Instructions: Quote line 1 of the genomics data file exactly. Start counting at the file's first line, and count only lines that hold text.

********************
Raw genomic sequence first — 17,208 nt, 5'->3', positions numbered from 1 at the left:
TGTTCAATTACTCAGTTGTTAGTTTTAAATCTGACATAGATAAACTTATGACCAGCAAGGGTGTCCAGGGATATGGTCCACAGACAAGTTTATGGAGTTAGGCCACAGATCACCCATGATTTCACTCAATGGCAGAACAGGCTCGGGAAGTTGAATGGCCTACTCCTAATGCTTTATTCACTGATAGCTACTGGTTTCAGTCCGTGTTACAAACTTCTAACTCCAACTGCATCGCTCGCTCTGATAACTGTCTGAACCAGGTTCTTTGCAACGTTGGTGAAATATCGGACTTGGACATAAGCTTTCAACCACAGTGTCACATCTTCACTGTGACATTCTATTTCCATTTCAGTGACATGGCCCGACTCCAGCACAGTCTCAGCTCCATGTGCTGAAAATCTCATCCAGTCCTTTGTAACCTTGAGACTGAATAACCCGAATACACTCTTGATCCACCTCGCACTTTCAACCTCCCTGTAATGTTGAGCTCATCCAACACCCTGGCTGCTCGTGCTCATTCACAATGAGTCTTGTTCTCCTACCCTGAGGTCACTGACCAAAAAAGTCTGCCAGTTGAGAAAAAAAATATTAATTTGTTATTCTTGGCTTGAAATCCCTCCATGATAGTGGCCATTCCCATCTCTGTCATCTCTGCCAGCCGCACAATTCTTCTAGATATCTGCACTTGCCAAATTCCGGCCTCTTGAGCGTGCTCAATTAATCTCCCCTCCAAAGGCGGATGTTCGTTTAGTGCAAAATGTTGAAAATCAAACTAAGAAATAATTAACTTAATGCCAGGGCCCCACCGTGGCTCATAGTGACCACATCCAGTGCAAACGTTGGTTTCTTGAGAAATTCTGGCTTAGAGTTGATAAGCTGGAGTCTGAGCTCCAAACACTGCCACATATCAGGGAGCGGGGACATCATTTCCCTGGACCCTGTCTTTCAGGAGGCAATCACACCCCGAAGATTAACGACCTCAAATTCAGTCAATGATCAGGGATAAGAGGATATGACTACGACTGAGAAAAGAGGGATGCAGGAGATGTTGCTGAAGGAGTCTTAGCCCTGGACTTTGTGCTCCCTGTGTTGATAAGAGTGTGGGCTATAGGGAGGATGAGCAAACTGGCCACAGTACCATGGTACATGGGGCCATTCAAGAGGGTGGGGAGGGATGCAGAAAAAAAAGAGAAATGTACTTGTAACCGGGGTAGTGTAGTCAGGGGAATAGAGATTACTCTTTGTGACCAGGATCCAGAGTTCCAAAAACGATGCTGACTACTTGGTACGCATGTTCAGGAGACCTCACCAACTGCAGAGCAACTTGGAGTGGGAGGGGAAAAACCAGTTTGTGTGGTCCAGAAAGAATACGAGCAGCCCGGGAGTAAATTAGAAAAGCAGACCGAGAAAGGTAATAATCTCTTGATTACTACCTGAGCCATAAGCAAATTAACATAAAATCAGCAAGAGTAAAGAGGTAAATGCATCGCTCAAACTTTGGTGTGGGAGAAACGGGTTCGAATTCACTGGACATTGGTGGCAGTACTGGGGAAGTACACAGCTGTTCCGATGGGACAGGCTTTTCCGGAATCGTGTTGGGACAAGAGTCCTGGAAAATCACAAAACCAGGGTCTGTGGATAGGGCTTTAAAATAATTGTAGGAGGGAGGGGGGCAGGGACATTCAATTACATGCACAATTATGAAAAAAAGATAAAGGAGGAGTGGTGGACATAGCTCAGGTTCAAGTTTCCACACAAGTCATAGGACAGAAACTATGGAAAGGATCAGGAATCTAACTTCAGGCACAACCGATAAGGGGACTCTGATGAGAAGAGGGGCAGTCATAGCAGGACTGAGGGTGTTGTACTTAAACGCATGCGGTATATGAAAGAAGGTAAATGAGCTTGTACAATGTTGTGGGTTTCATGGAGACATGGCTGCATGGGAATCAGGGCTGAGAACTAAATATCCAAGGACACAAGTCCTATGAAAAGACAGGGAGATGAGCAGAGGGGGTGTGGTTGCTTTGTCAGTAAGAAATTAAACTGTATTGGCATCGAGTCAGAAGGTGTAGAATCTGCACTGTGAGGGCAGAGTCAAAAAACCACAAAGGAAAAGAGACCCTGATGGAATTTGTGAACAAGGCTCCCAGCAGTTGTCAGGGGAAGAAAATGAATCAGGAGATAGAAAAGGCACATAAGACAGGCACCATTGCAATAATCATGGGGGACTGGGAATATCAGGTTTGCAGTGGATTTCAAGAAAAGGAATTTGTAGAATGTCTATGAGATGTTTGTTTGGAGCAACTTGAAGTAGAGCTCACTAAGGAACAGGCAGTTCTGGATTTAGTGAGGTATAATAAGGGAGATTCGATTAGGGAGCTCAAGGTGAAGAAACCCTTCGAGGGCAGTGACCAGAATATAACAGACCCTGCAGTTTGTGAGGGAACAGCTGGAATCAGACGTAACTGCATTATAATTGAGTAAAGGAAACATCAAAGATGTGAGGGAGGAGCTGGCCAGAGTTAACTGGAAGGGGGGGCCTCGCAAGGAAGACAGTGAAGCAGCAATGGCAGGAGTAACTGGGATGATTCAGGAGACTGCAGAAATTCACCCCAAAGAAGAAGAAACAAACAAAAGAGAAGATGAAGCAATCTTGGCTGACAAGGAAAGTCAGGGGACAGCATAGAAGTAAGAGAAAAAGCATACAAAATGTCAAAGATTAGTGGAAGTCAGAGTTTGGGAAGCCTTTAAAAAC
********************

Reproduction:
Raw genomic sequence first — 17,208 nt, 5'->3', positions numbered from 1 at the left: